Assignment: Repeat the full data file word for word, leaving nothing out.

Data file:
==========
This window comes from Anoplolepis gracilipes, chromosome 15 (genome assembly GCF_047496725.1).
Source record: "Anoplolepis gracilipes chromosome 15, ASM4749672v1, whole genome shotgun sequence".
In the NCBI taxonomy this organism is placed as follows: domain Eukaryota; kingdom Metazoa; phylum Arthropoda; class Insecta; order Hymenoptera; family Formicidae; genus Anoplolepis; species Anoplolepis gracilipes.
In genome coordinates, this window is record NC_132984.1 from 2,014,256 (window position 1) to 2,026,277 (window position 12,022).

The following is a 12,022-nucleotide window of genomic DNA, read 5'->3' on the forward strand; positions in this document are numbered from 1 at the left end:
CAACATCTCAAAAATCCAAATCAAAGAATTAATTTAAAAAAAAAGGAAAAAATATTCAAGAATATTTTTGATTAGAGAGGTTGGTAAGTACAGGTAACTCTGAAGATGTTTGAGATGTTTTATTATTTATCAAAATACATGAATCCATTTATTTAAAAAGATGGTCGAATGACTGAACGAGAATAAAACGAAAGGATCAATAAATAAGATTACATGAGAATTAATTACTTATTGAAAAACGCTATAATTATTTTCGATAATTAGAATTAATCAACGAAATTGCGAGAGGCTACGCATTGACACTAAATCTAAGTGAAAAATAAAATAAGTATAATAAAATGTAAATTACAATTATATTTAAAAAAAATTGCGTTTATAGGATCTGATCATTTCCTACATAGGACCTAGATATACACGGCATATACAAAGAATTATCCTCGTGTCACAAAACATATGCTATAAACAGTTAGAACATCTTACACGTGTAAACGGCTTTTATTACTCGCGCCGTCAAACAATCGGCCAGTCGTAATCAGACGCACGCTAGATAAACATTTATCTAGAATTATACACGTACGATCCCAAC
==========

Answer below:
This window comes from Anoplolepis gracilipes, chromosome 15 (genome assembly GCF_047496725.1).
Source record: "Anoplolepis gracilipes chromosome 15, ASM4749672v1, whole genome shotgun sequence".
In the NCBI taxonomy this organism is placed as follows: domain Eukaryota; kingdom Metazoa; phylum Arthropoda; class Insecta; order Hymenoptera; family Formicidae; genus Anoplolepis; species Anoplolepis gracilipes.
In genome coordinates, this window is record NC_132984.1 from 2,014,256 (window position 1) to 2,026,277 (window position 12,022).

The following is a 12,022-nucleotide window of genomic DNA, read 5'->3' on the forward strand; positions in this document are numbered from 1 at the left end:
CAACATCTCAAAAATCCAAATCAAAGAATTAATTTAAAAAAAAAGGAAAAAATATTCAAGAATATTTTTGATTAGAGAGGTTGGTAAGTACAGGTAACTCTGAAGATGTTTGAGATGTTTTATTATTTATCAAAATACATGAATCCATTTATTTAAAAAGATGGTCGAATGACTGAACGAGAATAAAACGAAAGGATCAATAAATAAGATTACATGAGAATTAATTACTTATTGAAAAACGCTATAATTATTTTCGATAATTAGAATTAATCAACGAAATTGCGAGAGGCTACGCATTGACACTAAATCTAAGTGAAAAATAAAATAAGTATAATAAAATGTAAATTACAATTATATTTAAAAAAAATTGCGTTTATAGGATCTGATCATTTCCTACATAGGACCTAGATATACACGGCATATACAAAGAATTATCCTCGTGTCACAAAACATATGCTATAAACAGTTAGAACATCTTACACGTGTAAACGGCTTTTATTACTCGCGCCGTCAAACAATCGGCCAGTCGTAATCAGACGCACGCTAGATAAACATTTATCTAGAATTATACACGTACGATCCCAAC